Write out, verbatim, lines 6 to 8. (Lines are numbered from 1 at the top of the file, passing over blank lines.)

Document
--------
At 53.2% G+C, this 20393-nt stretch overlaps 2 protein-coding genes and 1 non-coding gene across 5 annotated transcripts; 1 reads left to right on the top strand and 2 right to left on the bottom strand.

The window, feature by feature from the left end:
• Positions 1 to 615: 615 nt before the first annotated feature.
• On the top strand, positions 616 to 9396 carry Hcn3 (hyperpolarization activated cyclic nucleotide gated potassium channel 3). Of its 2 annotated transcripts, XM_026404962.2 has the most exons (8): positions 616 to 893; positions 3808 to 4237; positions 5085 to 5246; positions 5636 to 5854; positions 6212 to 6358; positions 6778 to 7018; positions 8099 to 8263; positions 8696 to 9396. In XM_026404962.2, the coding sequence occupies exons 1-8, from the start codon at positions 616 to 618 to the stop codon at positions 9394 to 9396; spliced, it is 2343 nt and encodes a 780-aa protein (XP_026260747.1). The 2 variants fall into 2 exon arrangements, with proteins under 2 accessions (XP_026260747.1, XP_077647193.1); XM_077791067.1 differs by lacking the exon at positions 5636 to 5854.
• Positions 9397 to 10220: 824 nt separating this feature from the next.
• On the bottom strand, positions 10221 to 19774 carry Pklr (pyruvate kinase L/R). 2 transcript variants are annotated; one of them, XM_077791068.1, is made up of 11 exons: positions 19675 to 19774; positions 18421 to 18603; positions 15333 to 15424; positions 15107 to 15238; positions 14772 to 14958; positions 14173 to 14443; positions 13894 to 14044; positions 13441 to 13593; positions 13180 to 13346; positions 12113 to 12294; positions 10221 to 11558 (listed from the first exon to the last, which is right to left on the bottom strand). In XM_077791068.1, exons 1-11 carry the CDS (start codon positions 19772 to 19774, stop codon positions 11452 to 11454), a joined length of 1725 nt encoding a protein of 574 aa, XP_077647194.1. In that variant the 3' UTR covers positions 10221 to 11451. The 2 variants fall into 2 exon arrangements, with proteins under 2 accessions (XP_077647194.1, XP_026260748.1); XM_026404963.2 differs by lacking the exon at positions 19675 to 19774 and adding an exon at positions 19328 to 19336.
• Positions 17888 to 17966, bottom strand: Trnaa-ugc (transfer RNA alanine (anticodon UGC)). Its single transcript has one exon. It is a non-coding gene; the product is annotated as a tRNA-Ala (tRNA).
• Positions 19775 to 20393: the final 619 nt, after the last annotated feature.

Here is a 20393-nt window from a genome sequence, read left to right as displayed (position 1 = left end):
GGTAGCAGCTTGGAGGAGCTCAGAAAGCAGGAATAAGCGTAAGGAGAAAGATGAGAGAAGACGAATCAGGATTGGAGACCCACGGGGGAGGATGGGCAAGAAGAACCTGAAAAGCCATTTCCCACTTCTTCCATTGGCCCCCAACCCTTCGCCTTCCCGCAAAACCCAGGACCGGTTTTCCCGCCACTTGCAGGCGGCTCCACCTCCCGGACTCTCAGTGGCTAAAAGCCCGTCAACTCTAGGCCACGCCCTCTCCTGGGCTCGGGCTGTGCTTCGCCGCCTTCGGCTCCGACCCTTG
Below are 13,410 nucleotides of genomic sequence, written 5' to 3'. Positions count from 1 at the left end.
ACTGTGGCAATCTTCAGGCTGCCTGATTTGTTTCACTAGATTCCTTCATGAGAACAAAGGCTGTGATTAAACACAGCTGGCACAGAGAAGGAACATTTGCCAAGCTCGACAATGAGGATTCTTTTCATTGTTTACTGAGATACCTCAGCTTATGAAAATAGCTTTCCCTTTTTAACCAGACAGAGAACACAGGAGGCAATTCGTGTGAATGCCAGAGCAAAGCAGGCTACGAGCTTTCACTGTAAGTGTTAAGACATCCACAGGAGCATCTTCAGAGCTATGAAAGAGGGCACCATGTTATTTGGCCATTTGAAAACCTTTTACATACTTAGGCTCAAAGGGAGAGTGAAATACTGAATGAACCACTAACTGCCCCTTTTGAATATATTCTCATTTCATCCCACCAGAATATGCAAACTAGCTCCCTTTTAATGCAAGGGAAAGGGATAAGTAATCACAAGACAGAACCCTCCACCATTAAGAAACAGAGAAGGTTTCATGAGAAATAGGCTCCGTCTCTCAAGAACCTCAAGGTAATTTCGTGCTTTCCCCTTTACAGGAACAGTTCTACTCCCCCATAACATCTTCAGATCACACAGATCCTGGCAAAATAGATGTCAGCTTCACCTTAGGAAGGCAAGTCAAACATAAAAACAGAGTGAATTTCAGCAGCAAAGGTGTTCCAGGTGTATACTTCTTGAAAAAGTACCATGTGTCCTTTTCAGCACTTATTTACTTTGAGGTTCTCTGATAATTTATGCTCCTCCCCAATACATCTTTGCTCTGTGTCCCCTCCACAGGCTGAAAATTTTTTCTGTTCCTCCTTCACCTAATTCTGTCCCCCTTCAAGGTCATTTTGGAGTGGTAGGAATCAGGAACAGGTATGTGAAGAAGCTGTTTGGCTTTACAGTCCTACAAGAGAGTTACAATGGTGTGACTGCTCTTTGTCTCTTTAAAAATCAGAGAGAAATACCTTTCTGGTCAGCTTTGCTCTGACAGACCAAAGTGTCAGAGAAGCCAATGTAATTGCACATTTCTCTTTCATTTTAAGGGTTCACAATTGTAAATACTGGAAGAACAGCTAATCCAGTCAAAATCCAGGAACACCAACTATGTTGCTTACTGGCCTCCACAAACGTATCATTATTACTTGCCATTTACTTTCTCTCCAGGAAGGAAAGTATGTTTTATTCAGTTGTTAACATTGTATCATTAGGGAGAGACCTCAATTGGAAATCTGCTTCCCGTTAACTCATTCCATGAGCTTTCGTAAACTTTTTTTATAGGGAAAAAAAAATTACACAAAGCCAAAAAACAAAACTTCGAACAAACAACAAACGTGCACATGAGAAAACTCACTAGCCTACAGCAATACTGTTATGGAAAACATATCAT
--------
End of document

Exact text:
• On the bottom strand, positions 10221 to 19774 carry Pklr (pyruvate kinase L/R). 2 transcript variants are annotated; one of them, XM_077791068.1, is made up of 11 exons: positions 19675 to 19774; positions 18421 to 18603; positions 15333 to 15424; positions 15107 to 15238; positions 14772 to 14958; positions 14173 to 14443; positions 13894 to 14044; positions 13441 to 13593; positions 13180 to 13346; positions 12113 to 12294; positions 10221 to 11558 (listed from the first exon to the last, which is right to left on the bottom strand). In XM_077791068.1, exons 1-11 carry the CDS (start codon positions 19772 to 19774, stop codon positions 11452 to 11454), a joined length of 1725 nt encoding a protein of 574 aa, XP_077647194.1. In that variant the 3' UTR covers positions 10221 to 11451. The 2 variants fall into 2 exon arrangements, with proteins under 2 accessions (XP_077647194.1, XP_026260748.1); XM_026404963.2 differs by lacking the exon at positions 19675 to 19774 and adding an exon at positions 19328 to 19336.
• Positions 17888 to 17966, bottom strand: Trnaa-ugc (transfer RNA alanine (anticodon UGC)). Its single transcript has one exon. It is a non-coding gene; the product is annotated as a tRNA-Ala (tRNA).
• Positions 19775 to 20393: the final 619 nt, after the last annotated feature.